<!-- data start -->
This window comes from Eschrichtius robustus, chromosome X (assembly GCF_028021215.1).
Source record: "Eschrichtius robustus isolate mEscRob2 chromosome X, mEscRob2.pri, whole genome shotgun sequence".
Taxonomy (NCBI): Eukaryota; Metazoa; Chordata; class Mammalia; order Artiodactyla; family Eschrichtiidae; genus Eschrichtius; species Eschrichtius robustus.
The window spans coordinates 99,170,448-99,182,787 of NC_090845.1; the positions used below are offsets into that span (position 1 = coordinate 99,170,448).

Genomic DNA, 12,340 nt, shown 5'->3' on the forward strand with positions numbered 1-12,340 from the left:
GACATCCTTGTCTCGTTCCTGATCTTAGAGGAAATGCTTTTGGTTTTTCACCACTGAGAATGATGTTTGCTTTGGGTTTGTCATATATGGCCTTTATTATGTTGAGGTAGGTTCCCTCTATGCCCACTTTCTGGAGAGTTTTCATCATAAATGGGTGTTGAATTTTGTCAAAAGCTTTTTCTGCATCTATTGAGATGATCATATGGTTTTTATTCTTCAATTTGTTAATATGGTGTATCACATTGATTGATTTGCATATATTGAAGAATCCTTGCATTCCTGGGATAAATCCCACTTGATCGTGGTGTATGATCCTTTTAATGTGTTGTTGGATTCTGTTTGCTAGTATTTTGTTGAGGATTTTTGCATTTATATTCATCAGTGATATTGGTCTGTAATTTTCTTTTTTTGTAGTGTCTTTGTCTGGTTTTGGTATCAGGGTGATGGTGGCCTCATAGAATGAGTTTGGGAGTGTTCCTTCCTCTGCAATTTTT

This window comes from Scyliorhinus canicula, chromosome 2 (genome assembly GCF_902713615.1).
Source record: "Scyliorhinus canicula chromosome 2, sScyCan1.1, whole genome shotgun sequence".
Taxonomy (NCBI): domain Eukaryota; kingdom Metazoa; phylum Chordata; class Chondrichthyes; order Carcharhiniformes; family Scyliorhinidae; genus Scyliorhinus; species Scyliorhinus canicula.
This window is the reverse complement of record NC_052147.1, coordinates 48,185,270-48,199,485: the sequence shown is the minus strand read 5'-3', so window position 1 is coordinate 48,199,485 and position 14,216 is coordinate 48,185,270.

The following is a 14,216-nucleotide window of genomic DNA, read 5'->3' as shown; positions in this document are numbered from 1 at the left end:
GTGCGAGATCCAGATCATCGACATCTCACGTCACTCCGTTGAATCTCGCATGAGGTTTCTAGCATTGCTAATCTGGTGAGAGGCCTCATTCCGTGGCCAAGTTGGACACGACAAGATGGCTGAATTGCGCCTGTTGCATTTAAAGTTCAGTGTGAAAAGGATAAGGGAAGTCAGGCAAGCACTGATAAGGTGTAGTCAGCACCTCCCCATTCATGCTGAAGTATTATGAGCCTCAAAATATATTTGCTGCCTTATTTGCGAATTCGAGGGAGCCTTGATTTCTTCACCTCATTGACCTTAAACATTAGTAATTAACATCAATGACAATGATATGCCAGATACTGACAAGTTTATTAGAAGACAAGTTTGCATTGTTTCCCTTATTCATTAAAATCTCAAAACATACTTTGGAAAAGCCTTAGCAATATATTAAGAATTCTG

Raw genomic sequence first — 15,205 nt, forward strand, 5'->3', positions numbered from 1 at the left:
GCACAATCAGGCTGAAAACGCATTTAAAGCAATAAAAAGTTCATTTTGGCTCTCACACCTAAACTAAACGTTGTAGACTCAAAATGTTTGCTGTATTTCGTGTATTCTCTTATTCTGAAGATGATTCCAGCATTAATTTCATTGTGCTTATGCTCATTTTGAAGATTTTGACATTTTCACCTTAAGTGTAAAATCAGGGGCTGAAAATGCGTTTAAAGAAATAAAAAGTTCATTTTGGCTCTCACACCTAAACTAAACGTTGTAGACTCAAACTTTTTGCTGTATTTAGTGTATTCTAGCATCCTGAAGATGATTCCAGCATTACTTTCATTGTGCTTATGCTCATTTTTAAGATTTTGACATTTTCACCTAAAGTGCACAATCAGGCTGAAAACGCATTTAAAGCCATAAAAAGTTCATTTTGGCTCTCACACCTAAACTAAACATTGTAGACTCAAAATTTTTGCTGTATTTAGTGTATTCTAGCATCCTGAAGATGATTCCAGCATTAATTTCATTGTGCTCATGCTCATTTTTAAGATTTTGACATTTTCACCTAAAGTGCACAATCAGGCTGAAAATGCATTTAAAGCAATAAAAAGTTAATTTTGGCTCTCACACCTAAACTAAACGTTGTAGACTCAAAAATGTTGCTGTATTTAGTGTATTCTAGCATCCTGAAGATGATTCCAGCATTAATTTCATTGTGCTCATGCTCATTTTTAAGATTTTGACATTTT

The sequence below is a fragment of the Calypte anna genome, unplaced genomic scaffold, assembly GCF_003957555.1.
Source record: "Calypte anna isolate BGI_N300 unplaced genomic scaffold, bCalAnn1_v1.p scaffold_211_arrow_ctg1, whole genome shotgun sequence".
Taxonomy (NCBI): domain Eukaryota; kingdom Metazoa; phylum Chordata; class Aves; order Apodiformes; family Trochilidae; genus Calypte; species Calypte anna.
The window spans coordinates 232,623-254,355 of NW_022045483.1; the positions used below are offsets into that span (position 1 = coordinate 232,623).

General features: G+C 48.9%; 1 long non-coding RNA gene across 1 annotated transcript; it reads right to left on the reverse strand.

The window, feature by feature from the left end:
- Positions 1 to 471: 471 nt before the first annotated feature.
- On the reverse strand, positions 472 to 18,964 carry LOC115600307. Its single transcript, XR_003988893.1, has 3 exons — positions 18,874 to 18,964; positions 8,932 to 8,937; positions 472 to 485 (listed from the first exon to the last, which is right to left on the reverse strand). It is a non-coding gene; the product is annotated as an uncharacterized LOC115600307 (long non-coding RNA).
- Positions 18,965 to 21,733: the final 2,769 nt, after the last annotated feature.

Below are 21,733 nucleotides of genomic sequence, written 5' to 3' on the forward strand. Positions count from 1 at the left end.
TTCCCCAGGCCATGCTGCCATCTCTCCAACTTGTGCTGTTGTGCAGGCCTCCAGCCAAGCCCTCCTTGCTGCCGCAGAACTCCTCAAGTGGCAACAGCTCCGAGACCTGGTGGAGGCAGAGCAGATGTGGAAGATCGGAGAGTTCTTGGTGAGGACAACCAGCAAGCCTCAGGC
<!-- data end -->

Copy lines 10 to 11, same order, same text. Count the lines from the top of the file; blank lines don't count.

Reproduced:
This window is the reverse complement of record NC_052147.1, coordinates 48,185,270-48,199,485: the sequence shown is the minus strand read 5'-3', so window position 1 is coordinate 48,199,485 and position 14,216 is coordinate 48,185,270.

The following is a 14,216-nucleotide window of genomic DNA, read 5'->3' as shown; positions in this document are numbered from 1 at the left end: